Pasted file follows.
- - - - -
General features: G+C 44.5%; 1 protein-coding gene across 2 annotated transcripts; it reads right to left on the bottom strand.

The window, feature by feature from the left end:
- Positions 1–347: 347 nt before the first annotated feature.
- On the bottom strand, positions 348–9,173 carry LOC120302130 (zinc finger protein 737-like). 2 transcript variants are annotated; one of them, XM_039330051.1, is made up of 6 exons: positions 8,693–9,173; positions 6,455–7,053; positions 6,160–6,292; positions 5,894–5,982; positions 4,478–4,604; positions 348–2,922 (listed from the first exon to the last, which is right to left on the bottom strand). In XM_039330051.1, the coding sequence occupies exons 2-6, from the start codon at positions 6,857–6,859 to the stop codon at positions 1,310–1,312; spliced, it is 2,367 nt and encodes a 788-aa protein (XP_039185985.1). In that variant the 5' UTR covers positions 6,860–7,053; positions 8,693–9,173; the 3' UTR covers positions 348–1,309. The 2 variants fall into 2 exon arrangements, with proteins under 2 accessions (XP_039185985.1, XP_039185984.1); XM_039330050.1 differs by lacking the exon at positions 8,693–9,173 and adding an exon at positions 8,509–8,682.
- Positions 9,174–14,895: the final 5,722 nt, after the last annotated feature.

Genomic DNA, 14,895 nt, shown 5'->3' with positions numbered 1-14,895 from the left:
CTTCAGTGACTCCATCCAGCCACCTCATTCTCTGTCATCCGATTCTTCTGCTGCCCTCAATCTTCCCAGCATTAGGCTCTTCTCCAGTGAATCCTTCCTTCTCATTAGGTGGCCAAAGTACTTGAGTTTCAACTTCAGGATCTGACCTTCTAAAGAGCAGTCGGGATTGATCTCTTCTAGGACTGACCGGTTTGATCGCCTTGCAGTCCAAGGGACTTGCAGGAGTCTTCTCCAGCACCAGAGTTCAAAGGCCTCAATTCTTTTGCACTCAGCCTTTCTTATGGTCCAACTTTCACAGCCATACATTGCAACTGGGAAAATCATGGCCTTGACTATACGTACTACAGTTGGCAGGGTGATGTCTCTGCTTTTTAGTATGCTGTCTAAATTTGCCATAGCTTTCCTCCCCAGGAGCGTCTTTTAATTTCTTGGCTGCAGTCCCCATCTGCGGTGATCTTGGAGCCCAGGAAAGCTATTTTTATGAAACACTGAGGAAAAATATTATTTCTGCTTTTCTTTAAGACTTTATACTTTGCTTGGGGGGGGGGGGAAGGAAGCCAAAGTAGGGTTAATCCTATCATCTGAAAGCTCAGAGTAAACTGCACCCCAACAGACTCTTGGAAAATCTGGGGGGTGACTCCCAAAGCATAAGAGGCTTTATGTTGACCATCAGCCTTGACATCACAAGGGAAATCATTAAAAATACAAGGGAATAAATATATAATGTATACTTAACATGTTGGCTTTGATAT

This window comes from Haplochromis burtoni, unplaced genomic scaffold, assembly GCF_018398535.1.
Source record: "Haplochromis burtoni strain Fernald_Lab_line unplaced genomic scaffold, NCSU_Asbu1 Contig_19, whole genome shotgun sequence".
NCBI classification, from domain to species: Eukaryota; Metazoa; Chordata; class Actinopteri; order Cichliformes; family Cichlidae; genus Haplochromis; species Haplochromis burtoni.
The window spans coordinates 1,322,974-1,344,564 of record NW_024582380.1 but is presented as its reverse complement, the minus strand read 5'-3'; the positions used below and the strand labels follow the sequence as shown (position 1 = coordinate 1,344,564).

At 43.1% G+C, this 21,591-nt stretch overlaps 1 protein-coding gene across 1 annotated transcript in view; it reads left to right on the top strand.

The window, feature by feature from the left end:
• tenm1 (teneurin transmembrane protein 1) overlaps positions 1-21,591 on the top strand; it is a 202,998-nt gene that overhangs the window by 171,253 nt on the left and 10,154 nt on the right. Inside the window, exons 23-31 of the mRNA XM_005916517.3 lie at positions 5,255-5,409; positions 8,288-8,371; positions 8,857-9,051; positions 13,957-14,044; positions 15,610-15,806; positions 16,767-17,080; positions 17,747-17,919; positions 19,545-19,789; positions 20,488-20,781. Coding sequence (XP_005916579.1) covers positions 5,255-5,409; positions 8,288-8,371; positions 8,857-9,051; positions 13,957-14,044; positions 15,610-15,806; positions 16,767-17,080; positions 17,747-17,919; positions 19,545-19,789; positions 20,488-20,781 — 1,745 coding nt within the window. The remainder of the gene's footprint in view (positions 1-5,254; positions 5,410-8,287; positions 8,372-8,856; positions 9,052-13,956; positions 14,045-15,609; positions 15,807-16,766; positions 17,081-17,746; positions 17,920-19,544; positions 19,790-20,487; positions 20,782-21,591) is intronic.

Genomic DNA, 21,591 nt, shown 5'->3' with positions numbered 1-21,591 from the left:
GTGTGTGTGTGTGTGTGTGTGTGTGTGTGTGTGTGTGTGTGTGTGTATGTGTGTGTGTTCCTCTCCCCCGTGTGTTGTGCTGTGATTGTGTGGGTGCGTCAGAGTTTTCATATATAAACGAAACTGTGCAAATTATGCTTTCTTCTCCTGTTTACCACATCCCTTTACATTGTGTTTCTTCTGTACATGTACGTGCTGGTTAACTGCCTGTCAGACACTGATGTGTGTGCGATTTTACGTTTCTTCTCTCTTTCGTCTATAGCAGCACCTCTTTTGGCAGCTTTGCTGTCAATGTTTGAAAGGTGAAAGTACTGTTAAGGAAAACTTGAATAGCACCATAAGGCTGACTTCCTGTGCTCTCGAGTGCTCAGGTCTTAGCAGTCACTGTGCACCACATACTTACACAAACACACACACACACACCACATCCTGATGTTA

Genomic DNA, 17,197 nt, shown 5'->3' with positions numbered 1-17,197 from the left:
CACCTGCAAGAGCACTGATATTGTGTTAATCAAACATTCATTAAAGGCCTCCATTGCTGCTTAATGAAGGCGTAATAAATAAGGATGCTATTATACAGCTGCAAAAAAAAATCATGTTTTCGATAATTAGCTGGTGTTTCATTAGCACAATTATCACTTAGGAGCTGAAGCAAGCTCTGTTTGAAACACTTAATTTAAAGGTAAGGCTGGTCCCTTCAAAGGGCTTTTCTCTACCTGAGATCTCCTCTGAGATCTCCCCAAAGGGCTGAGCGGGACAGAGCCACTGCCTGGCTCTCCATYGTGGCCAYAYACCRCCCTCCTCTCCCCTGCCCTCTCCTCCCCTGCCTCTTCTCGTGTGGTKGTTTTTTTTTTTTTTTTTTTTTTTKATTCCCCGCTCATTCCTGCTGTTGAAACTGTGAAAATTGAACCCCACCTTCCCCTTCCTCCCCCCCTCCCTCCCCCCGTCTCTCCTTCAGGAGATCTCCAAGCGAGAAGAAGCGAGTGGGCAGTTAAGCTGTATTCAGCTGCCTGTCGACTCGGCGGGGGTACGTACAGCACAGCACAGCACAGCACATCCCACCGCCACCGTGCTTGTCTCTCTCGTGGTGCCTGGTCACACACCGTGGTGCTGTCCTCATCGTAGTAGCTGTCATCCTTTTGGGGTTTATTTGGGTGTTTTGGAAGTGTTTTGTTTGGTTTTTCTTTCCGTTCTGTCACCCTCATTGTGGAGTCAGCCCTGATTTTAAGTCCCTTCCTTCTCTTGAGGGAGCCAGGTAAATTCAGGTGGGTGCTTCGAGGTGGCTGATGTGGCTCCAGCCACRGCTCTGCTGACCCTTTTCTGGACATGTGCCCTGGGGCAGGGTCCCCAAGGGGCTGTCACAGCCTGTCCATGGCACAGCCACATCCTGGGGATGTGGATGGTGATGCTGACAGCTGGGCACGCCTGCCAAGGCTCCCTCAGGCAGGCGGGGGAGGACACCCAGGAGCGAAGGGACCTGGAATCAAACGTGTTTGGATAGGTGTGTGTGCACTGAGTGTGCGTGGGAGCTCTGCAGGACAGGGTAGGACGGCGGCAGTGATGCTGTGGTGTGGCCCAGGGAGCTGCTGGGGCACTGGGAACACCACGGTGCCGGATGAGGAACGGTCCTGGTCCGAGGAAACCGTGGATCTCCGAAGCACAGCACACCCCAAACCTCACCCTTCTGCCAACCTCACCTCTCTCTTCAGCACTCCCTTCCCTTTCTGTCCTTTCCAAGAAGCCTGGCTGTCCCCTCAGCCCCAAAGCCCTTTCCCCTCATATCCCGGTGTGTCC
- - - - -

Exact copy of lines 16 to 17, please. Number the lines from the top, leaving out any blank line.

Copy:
GTGTGTGTGTGTGTGTGTGTGTGTGTGTGTGTGTGTGTGTGTGTGTATGTGTGTGTGTTCCTCTCCCCCGTGTGTTGTGCTGTGATTGTGTGGGTGCGTCAGAGTTTTCATATATAAACGAAACTGTGCAAATTATGCTTTCTTCTCCTGTTTACCACATCCCTTTACATTGTGTTTCTTCTGTACATGTACGTGCTGGTTAACTGCCTGTCAGACACTGATGTGTGTGCGATTTTACGTTTCTTCTCTCTTTCGTCTATAGCAGCACCTCTTTTGGCAGCTTTGCTGTCAATGTTTGAAAGGTGAAAGTACTGTTAAGGAAAACTTGAATAGCACCATAAGGCTGACTTCCTGTGCTCTCGAGTGCTCAGGTCTTAGCAGTCACTGTGCACCACATACTTACACAAACACACACACACACACCACATCCTGATGTTA

Genomic DNA, 17,197 nt, shown 5'->3' with positions numbered 1-17,197 from the left: